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Saskatchewan re-enacts emergency order to combat record COVID-19 cases

REGINA — It was supposed to be a “great Saskatchewan summer.” But on Monday the province saw 449 new cases of COVID-19 -- its highest single-day count of new infections during the pandemic.
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REGINA — It was supposed to be a “great Saskatchewan summer.”

But on Monday the province saw 449 new cases of COVID-19 -- its highest single-day count of new infections during the pandemic.

The same day, it also re-enacted an emergency order to deal with a surge of COVID-19 hospitalizations. There were 209 people in hospital with COVID-19, 41 of them in intensive care.

The order, which previously ended July 11, gives the government the power to redirect health-care workers to areas experiencing pressure from COVID-19.

And the Saskatchewan Health Authority activated a plan to reduce elective surgeries in order to free up staff, mainly to care for unvaccinated patients in hospital with the virus.

"We can't care for you when there's nowhere to put you,” said Dr. Alexander Wong, an infectious disease physician in Regina.   

“And it's not just a matter of where. It's a matter of no one to actually look after you.”   

Premier Scott Moe said last week that 17,000 health-care worker shifts were unfilled in July, an increase of 160 per cent from the year prior.  

Beds are limited as well. The health authority said it increased its 79 intensive care beds to 130 to accommodate a projected need for 80 COVID-19 intensive care patients, while also leaving beds for 50 ICU patients without COVID-19.   

“The trends are not pointing in a safe direction right now,” Saskatchewan’s chief medical health officer, Dr. Saqib Shahab, said Friday.

Moe said the rise in summer cases has put a “tremendous strain” on the province’s health-care system, but his Saskatchewan Party government will not implement any restrictions at this time. He said he believes vaccination is a choice.

The premier tweeted several times over the summer about having a “great Saskatchewan summer." It's a phrase that was also used by Alberta Premier Jason Kenney.

Saskatchewan and Alberta now face the highest COVID-19 rates in the country, which are putting strain on their health-care systems.

“The writing was certainly on the wall, and that’s why people have been raising the alarm for many weeks already,” said Cory Neudorf, an epidemiologist and interim senior medical health officer with the Saskatchewan Health Authority.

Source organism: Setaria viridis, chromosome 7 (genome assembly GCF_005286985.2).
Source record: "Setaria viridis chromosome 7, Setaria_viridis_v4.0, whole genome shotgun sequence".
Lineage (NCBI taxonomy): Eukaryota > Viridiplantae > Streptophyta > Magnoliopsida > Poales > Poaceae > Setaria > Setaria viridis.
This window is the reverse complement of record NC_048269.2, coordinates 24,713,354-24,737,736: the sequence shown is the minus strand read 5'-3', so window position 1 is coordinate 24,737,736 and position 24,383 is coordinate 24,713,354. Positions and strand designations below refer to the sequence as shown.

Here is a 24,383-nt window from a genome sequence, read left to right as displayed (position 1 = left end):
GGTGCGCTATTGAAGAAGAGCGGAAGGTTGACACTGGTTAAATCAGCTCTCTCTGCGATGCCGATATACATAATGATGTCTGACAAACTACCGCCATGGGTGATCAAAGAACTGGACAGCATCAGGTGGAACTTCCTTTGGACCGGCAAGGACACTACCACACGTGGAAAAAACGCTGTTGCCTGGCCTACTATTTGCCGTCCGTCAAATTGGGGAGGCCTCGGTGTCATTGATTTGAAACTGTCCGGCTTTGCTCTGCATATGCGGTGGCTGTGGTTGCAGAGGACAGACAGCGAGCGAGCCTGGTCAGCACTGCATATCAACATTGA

“There was time to get ahead of this and institute some fairly simple measures ... it would have blunted that wave considerably to what we are seeing right now.”  

Saskatchewan’s rate of cases in the last week was 217 per 100,000 people, according to data from Health Canada. That's triple the national average of 71 cases per 100,000 people.

Wong said the province needs to implement more policy to address the burden on the health system.  

"Once you have all that data that shows that you know your hospitals and ICUs are at significant danger of being overrun and you're facing triage ... most decision-makers and policy-makers would normally pivot in ways that would help get us out of that,” he said.

He said some provinces like British Columbia have brought in more aggressive measures in recent weeks. Alberta even reinstituted a mask mandate for indoor public spaces.

In the near future, Wong said, health-care workers “will not be able to provide critical care support for everyone who needs it.”  

“Like now, it's probably not the time to do anything really, really kind of too exciting. Just lay low, don't get sick. Don't get any sort of big trauma or anything like that,” Wong said. “Everybody thinks the system's going to be there for them.” 

The province’s chief medical health officer said consistent mask use and an uptick in vaccination to 85 per cent from 70 per cent, would reduce all hospitalizations by up to 70 per cent.    

The province has said it has no plans at this time to implement a mask mandate or a vaccine passport.

“Certainly, in places like Saskatchewan, if we’re not going to change some of those policies, then people’s behaviours also don’t change,” Neudorf said. 

This report by The Canadian Press was first published Sept. 13, 2021.

Mickey Djuric, The Canadian Press